I’ll be the first to admit that last week’s post was insufficiently argued. But I think it may have been helpful as a springboard for further (potentially more carefully argued) reflection; I expect that next week’s post, as well as this one, will follow up on it. I argued last week that attempts to explain value judgements seem to run into trouble when they don’t ground those judgements in a deeper metaphysical reality. I looked at this problem there largely in terms of the early twentieth-century analytic tradition. But I didn’t address one of the most common non-metaphysical attempts to explain value judgements: the evolutionary explanation.
Several comments from Jesse took this approach. “Morality,” he claims, “has existed in some form or other since the first self-replicating proteins formed in the primordial ocean.” Citing game theory, he notes that organisms which helped each other out would have been far more likely to survive and thrive. Ethan Mills, while somewhat skeptical of the game-theoretic explanation, still cites James Rachels for another kind of evolutionary explanation: at the social rather than individual level, societies wouldn’t have lasted long without morality.
Now I am not and was not speaking only of “morality” in the sense of aiding (or refusing to harm) others. (There was a reason the word “morality” didn’t appear in that post.) As I noted in my comment, I was also speaking of other kinds of value – including virtues like self-discipline and patient endurance that would be valuable whether or not anyone else is around, and for that matter of aesthetic value, the value in good art or the beauty of nature.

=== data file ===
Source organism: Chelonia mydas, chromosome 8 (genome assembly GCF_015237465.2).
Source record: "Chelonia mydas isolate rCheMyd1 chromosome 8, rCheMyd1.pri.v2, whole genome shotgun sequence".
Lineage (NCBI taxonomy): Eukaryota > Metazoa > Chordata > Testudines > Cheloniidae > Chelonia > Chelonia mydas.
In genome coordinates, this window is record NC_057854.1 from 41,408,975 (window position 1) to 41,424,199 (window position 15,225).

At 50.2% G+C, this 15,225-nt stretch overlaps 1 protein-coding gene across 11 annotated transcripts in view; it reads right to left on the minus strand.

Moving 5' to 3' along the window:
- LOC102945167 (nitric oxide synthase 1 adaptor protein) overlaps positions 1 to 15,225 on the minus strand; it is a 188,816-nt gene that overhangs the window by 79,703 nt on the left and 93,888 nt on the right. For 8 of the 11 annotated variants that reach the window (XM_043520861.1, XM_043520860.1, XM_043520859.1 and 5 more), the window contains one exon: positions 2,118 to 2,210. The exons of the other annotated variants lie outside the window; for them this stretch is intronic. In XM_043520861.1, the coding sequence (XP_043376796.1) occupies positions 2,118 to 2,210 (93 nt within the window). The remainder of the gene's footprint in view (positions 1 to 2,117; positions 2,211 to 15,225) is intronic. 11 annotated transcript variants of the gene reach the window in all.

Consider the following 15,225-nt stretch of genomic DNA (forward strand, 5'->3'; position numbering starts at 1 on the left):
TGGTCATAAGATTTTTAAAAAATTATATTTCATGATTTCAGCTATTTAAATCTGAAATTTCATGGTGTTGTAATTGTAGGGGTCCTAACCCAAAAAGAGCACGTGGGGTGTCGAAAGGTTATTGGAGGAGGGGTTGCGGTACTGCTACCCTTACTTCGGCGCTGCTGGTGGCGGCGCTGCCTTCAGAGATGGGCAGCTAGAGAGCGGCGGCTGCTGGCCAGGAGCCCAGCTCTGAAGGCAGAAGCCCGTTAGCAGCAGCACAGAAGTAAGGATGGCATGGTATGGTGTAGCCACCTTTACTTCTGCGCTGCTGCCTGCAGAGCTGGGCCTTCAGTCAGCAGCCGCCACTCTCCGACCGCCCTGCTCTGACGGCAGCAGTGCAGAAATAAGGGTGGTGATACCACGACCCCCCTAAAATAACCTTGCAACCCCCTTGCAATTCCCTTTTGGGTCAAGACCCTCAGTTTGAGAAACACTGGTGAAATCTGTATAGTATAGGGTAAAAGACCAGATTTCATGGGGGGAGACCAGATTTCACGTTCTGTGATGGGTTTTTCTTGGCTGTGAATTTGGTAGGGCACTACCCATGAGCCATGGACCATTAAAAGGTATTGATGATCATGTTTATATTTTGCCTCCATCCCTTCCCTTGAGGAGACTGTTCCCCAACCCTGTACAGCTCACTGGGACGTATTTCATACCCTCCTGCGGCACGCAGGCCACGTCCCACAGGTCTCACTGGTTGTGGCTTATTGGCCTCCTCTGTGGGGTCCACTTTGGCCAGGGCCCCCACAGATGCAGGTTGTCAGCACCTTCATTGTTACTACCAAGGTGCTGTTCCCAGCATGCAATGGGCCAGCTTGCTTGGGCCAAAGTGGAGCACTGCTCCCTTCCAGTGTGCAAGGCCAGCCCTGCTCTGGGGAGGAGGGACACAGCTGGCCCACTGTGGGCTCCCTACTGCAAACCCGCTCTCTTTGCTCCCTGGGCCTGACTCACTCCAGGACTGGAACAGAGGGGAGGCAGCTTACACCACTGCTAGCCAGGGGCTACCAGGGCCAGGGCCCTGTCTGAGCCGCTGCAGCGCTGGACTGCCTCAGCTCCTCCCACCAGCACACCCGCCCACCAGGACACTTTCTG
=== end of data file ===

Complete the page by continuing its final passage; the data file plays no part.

But that’s not the big issue here, for it’s not so hard to come up with evolutionary explanations for these other kinds of value either. Self-disciplined creatures would very likely have adapted better to their environments. There are plenty of people, perhaps most notably Denis Dutton, who have even tried to find evolutionary explanations for aesthetics.
I am not going to pass judgement here on whether evolution is a correct or adequate causal explanation for the origins of human value judgements. For the sake of argument, in this post, I am going to assume that such accounts get the causal origin of value judgements basically correct. Because far more important is a deeper criticism: they miss the point. Continue reading